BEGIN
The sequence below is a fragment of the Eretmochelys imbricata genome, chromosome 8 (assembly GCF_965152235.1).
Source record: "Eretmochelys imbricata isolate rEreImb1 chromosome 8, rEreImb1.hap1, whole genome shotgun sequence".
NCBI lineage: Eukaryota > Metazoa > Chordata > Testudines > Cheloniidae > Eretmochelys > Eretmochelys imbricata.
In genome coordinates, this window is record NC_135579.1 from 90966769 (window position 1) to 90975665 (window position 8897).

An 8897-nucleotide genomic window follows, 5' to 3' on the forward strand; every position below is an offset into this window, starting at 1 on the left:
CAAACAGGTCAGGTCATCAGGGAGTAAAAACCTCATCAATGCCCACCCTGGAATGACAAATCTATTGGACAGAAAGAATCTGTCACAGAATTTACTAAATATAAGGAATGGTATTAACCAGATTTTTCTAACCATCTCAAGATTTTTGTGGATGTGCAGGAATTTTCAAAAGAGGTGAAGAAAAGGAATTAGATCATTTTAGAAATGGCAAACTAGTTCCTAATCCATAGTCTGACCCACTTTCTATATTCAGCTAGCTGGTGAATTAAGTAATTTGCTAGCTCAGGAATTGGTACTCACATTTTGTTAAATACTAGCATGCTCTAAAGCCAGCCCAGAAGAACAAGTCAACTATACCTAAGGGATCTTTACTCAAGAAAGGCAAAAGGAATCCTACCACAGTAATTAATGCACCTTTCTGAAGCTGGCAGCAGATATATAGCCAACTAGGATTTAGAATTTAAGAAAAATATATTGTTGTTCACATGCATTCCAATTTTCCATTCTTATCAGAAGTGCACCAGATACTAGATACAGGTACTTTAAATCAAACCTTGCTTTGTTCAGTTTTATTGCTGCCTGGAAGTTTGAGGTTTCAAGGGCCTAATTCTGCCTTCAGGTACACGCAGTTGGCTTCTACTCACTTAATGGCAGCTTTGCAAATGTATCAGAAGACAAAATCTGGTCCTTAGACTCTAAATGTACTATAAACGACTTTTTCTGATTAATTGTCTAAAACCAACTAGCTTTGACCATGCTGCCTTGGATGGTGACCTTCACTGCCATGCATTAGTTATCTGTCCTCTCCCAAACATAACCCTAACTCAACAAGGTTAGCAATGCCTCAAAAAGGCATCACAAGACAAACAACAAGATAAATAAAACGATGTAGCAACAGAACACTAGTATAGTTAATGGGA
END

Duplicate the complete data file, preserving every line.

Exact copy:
The sequence below is a fragment of the Eretmochelys imbricata genome, chromosome 8 (assembly GCF_965152235.1).
Source record: "Eretmochelys imbricata isolate rEreImb1 chromosome 8, rEreImb1.hap1, whole genome shotgun sequence".
NCBI lineage: Eukaryota > Metazoa > Chordata > Testudines > Cheloniidae > Eretmochelys > Eretmochelys imbricata.
In genome coordinates, this window is record NC_135579.1 from 90966769 (window position 1) to 90975665 (window position 8897).

An 8897-nucleotide genomic window follows, 5' to 3' on the forward strand; every position below is an offset into this window, starting at 1 on the left:
CAAACAGGTCAGGTCATCAGGGAGTAAAAACCTCATCAATGCCCACCCTGGAATGACAAATCTATTGGACAGAAAGAATCTGTCACAGAATTTACTAAATATAAGGAATGGTATTAACCAGATTTTTCTAACCATCTCAAGATTTTTGTGGATGTGCAGGAATTTTCAAAAGAGGTGAAGAAAAGGAATTAGATCATTTTAGAAATGGCAAACTAGTTCCTAATCCATAGTCTGACCCACTTTCTATATTCAGCTAGCTGGTGAATTAAGTAATTTGCTAGCTCAGGAATTGGTACTCACATTTTGTTAAATACTAGCATGCTCTAAAGCCAGCCCAGAAGAACAAGTCAACTATACCTAAGGGATCTTTACTCAAGAAAGGCAAAAGGAATCCTACCACAGTAATTAATGCACCTTTCTGAAGCTGGCAGCAGATATATAGCCAACTAGGATTTAGAATTTAAGAAAAATATATTGTTGTTCACATGCATTCCAATTTTCCATTCTTATCAGAAGTGCACCAGATACTAGATACAGGTACTTTAAATCAAACCTTGCTTTGTTCAGTTTTATTGCTGCCTGGAAGTTTGAGGTTTCAAGGGCCTAATTCTGCCTTCAGGTACACGCAGTTGGCTTCTACTCACTTAATGGCAGCTTTGCAAATGTATCAGAAGACAAAATCTGGTCCTTAGACTCTAAATGTACTATAAACGACTTTTTCTGATTAATTGTCTAAAACCAACTAGCTTTGACCATGCTGCCTTGGATGGTGACCTTCACTGCCATGCATTAGTTATCTGTCCTCTCCCAAACATAACCCTAACTCAACAAGGTTAGCAATGCCTCAAAAAGGCATCACAAGACAAACAACAAGATAAATAAAACGATGTAGCAACAGAACACTAGTATAGTTAATGGGA